Japan-China ties showing strain 50 years after normalization of diplomatic relations

Jiji Press
Toasting the 50th anniversary of diplomatic relations between Japan and China in Tokyo on Thursday are, from left, Chinese Ambassador to Japan Kong Xuanyou; Masakazu Tokura, chairman of the Japan Business Federation (Keidanren); former Prime Minister Yasuo Fukuda; Yohei Kono, former speaker of the House of Representatives; Toshihiro Nikai, former secretary general of the Liberal Democratic Party; and Foreign Minister Yoshimasa Hayashi.

With Japan and China marking 50 years since their 1972 normalization of diplomatic relations on Thursday, the two Asian neighbors now see their once-amicable ties changed to strained ones.

The days when friendship was based on bilateral economic ties have passed, and China, which has been expanding its military might against the backdrop of its growing national power, has repeatedly intimidated its neighbors. Tensions have cast a shadow over dialogue between the Japanese and Chinese leaders, and the realization of the “constructive and stable relationship” that both countries have sought is not in sight.

Even so, Prime Minister Fumio Kishida and Chinese President Xi Jinping exchanged congratulatory messages on Thursday to mark the anniversary of the normalization of diplomatic ties.

In his message to Xi, made public at a commemorative event held in Tokyo on Thursday, Kishida said that the Japan-China relationship has various kinds of potential, but also faces many challenges and pending issues. He stressed that it is important for the two countries to create a new future for bilateral relations by remembering when Japan and China worked together for a normalization of diplomatic ties.

Meanwhile, Xi noted in his message to Kishida that China places great importance on the development of China-Japan ties and that he intends to lead the drive to build a relationship that meets the needs of a new era.

However, Kishida decided not to attend the commemorative event and Foreign Minister Yoshimasa Hayashi attend, representing the government instead. Kishida apparently considered it premature for him to attend the event given that there are many pending issues between the two countries and a festive mood is lacking.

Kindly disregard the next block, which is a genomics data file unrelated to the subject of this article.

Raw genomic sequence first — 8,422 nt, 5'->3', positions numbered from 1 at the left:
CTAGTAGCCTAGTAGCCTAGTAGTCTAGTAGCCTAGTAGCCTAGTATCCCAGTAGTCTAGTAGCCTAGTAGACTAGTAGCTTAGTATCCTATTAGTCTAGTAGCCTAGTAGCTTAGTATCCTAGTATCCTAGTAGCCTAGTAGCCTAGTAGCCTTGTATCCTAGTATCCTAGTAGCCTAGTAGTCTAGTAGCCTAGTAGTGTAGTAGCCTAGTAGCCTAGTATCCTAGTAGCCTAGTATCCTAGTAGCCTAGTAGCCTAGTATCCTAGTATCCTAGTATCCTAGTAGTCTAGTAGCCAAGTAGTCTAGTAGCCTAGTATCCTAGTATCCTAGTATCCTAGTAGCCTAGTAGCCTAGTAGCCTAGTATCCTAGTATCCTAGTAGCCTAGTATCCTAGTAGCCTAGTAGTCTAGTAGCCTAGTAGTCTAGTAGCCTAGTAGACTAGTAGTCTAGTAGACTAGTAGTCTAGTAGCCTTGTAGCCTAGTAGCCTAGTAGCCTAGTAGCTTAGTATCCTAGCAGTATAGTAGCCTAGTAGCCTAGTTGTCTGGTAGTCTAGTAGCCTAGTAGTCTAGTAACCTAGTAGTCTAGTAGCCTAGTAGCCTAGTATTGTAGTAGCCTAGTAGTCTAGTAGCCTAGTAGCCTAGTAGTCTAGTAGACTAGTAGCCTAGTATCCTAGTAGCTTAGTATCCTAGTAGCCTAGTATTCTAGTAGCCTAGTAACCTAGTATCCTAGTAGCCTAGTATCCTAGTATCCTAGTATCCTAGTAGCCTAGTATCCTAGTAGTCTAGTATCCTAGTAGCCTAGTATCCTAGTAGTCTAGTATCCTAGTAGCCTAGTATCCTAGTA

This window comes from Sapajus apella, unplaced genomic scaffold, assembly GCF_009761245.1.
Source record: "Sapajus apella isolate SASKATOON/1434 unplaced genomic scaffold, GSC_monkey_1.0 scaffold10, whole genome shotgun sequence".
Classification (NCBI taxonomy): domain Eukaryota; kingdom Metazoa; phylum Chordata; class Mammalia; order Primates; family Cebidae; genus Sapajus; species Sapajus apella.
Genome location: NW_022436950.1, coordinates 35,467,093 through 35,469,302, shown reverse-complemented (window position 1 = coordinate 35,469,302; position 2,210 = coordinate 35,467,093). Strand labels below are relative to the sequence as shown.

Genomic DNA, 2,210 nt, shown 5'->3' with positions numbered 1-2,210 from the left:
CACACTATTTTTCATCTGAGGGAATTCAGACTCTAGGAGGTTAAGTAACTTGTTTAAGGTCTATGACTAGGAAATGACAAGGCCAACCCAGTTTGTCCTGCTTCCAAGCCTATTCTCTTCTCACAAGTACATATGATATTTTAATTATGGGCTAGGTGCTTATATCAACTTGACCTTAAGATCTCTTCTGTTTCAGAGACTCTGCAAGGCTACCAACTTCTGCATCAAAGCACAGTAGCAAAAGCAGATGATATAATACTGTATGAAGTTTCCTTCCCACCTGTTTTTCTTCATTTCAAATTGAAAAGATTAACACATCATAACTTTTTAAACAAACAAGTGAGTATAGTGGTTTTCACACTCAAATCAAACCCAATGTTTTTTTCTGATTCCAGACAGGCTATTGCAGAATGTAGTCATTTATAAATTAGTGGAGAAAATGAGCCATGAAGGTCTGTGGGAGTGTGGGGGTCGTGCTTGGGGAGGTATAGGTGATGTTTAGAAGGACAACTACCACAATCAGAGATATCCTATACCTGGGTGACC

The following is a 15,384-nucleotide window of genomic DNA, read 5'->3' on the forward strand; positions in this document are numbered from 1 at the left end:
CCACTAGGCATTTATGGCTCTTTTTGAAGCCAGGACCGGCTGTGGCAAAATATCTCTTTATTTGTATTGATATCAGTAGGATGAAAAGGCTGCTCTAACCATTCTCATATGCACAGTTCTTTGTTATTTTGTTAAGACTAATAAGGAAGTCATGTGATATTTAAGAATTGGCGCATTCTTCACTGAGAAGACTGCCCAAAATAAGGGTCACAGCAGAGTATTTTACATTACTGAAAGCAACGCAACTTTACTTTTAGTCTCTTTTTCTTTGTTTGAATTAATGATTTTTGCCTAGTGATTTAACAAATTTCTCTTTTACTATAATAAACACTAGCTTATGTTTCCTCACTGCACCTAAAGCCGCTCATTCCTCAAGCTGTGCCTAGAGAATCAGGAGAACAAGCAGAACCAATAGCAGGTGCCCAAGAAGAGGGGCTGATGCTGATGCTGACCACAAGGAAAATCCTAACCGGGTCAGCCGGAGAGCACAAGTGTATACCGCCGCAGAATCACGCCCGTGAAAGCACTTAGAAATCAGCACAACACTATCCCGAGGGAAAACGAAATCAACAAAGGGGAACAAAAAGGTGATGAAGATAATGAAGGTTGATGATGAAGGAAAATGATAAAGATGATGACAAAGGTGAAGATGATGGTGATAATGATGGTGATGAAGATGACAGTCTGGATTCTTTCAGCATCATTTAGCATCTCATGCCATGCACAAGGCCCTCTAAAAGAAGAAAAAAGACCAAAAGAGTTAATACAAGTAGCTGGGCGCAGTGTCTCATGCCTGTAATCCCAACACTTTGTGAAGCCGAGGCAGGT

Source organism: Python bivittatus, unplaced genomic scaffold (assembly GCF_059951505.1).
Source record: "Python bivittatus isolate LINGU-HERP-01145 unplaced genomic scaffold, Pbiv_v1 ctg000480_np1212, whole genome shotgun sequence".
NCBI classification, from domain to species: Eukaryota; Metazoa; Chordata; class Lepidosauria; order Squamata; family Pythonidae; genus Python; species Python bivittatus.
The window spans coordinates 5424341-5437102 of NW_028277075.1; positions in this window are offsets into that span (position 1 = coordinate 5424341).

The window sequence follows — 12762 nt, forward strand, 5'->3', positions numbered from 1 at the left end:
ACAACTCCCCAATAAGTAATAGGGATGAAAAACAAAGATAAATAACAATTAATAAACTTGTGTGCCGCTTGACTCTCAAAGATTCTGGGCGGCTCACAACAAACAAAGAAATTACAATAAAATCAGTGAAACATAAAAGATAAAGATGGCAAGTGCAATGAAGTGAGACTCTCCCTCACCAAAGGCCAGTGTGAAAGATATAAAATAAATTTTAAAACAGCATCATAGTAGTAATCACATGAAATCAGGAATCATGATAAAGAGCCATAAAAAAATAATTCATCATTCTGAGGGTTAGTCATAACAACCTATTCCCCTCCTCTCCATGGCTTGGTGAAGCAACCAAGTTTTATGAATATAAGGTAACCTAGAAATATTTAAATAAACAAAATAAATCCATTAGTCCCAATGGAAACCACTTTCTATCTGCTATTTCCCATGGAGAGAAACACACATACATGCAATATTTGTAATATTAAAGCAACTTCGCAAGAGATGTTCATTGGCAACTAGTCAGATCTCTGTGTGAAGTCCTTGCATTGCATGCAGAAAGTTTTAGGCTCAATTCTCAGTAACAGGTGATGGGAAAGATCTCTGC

Yomiuri Shimbun file photo
Then Prime Minister Kakuei Tanaka, left, and then Chinese Premier Zhou Enlai shake hands after signing the Japan-China joint communique on Sept. 29, 1972.

Japan and China normalized diplomatic relations with the signing of a joint communique on Sept. 29, 1972. Beijing then went on to achieve rapid economic growth by capitalizing on Japanese investments and technologies. In the early 2000s, political relations cooled due to historical perception issues, but economic cooperation deepened, leading to ties that are often described as “politically cool and economically hot.” However, China, which overtook Japan in gross domestic product in 2010, began to increase its hegemonic behavior.

In recent years, China’s maritime expansion has intensified, and moves by China Coast Guard vessels have become common around the Senkaku Islands in Okinawa Prefecture. According to the Japan Coast Guard’s 11th regional headquarters in Naha, three ships entered the territorial waters off the islands early Wednesday and the Japanese government subsequently lodged a protest.

It appears necessary for the two countries to have dialogue to avoid confrontation, but Kishida has not held a face-to-face meeting with Xi, having only spoken with him on the phone in October last year shortly after assuming office.

On Wednesday, Chief Cabinet Secretary Hirokazu Matsuno met with Wan Gang, vice chairman of the Chinese People’s Political Consultative Conference National Committee, who visited Japan to attend the state funeral of former Prime Minister Shinzo Abe, at the Prime Minister’s Office. Matsuno told him that there is “a common understanding between the prime minister and President Xi to build constructive and stable Japan-China relations.” In response, Wan said that the sending of the delegation he was leading to Japan this time “is an indication that China attaches importance to China-Japan relations and the Kishida administration.”

The focus for now will be on whether talks between Kishida and Xi will be held in conjunction with such occasions as the Group of 20 summit in November, but China’s next move is unclear.